Because many health problems are rooted in your genes, it’s critical to know as much about your family’s cultural and medical history as possible in order for your doctor to make an accurate diagnosis. A handy tool provided by the National Institutes of Health (NIH) enables you to create a family history, and keep it updated.
Family history is a particularly important risk factor in heart disease, stroke, diabetes and many types of cancer. Knowing which of your relatives have or had these (and other) disorders not only helps predict your risk of developing them, but helps practitioners determine which tests and screenings are appropriate for your care. Create a family history in advance of seeing your doctor, and make a copy for both yourself and the doctor’s files.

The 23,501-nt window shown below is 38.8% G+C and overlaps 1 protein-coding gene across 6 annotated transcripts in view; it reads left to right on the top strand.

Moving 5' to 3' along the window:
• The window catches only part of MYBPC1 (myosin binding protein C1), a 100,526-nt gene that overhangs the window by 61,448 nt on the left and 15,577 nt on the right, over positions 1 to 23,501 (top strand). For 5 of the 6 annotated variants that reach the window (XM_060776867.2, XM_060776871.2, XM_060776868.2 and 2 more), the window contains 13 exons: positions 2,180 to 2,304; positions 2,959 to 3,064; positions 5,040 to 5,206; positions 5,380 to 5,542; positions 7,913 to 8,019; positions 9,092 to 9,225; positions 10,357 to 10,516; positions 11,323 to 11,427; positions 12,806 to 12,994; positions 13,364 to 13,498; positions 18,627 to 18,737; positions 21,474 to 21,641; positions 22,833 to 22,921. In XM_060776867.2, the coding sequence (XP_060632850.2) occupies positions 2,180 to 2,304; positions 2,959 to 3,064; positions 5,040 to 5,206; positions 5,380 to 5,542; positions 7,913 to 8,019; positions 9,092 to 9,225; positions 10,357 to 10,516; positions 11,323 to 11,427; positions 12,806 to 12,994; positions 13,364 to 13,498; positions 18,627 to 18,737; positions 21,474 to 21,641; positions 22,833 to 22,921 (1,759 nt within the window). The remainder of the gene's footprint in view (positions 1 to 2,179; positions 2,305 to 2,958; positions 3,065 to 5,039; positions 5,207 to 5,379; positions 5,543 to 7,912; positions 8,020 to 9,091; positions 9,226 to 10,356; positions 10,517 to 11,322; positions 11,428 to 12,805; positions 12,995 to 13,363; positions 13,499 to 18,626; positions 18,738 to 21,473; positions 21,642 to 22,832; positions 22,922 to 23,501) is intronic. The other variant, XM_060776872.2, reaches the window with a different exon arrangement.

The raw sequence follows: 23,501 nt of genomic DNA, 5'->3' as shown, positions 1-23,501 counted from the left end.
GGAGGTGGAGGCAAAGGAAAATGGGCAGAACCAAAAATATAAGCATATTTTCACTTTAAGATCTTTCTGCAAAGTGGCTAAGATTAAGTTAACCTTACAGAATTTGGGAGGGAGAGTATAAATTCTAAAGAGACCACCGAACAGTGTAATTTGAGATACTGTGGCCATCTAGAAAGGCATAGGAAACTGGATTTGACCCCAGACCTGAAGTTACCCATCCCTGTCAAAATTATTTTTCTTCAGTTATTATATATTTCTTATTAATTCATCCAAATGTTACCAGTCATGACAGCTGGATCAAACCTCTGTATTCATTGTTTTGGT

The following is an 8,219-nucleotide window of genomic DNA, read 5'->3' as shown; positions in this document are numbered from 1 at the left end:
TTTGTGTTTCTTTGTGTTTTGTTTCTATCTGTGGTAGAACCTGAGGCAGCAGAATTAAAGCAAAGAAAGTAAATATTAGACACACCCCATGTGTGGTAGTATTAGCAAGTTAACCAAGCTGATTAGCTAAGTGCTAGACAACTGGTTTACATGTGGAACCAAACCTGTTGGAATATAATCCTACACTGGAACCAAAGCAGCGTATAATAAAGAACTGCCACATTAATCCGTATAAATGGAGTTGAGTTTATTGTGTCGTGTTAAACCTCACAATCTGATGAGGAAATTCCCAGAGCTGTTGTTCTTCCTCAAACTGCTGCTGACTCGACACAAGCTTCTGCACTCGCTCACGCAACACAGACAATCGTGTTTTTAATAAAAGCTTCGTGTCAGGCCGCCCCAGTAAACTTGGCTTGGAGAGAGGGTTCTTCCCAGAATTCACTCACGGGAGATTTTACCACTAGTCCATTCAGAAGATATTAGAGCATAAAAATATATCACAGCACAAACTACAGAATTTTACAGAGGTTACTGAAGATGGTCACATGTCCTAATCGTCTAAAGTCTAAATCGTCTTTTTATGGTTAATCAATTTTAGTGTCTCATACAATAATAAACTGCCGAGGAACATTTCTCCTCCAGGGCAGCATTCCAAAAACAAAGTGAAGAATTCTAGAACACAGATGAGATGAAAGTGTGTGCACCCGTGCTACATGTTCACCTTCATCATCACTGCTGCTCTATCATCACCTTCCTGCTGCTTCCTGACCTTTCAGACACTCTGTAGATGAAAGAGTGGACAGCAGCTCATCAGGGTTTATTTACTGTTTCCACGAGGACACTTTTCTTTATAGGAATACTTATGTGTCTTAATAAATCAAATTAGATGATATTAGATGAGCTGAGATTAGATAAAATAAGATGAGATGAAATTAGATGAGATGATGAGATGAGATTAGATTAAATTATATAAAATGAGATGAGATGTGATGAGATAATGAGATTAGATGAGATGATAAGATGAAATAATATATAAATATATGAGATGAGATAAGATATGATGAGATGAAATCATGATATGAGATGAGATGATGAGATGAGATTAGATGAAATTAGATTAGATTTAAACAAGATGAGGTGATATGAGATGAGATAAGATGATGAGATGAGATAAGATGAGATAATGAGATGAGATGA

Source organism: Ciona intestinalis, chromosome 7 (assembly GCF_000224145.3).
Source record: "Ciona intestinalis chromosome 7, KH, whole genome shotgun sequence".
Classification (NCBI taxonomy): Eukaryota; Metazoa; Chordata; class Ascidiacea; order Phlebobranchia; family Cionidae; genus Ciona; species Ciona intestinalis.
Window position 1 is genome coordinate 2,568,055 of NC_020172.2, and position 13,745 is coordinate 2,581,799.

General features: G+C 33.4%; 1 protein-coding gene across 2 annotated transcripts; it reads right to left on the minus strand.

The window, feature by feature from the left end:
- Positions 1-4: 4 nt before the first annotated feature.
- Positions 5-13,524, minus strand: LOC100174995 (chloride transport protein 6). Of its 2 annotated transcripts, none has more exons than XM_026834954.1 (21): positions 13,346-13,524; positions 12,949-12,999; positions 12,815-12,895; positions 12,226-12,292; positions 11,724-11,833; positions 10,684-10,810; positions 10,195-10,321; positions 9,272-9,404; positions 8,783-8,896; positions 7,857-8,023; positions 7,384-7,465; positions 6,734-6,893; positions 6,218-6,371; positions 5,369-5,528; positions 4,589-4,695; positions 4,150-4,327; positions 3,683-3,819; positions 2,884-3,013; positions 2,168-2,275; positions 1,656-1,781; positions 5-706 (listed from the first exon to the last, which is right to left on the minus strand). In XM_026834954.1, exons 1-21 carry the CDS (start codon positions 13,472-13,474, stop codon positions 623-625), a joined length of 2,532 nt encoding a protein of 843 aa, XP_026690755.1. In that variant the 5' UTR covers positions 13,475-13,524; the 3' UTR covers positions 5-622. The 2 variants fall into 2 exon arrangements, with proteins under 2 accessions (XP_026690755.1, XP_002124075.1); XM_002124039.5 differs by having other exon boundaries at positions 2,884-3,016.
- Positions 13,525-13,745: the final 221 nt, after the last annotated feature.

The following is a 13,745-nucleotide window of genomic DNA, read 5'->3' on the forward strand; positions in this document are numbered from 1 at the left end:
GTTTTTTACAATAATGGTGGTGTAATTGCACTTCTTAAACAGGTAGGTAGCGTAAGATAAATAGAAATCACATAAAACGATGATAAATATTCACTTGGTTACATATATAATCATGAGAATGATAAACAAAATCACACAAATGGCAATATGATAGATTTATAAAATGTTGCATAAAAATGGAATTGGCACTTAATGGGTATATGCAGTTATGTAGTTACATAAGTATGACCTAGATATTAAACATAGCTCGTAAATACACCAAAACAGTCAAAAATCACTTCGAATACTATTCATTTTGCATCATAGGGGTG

Family history, of course, is only one part of drawing a health profile; other factors that affect health include environment and personal habits, or lifestyle. Keep in mind that even if a close relative has a certain disease that raises your risk, it doesn’t mean that you will have it, too – it just means your chances are greater, and, more important, that knowing so is an opportunity to reduce the risk through proper screening and by changing your lifestyle, if necessary.
Learn more about the components of a good family health history from the NIH’s inheritance/family history handbook.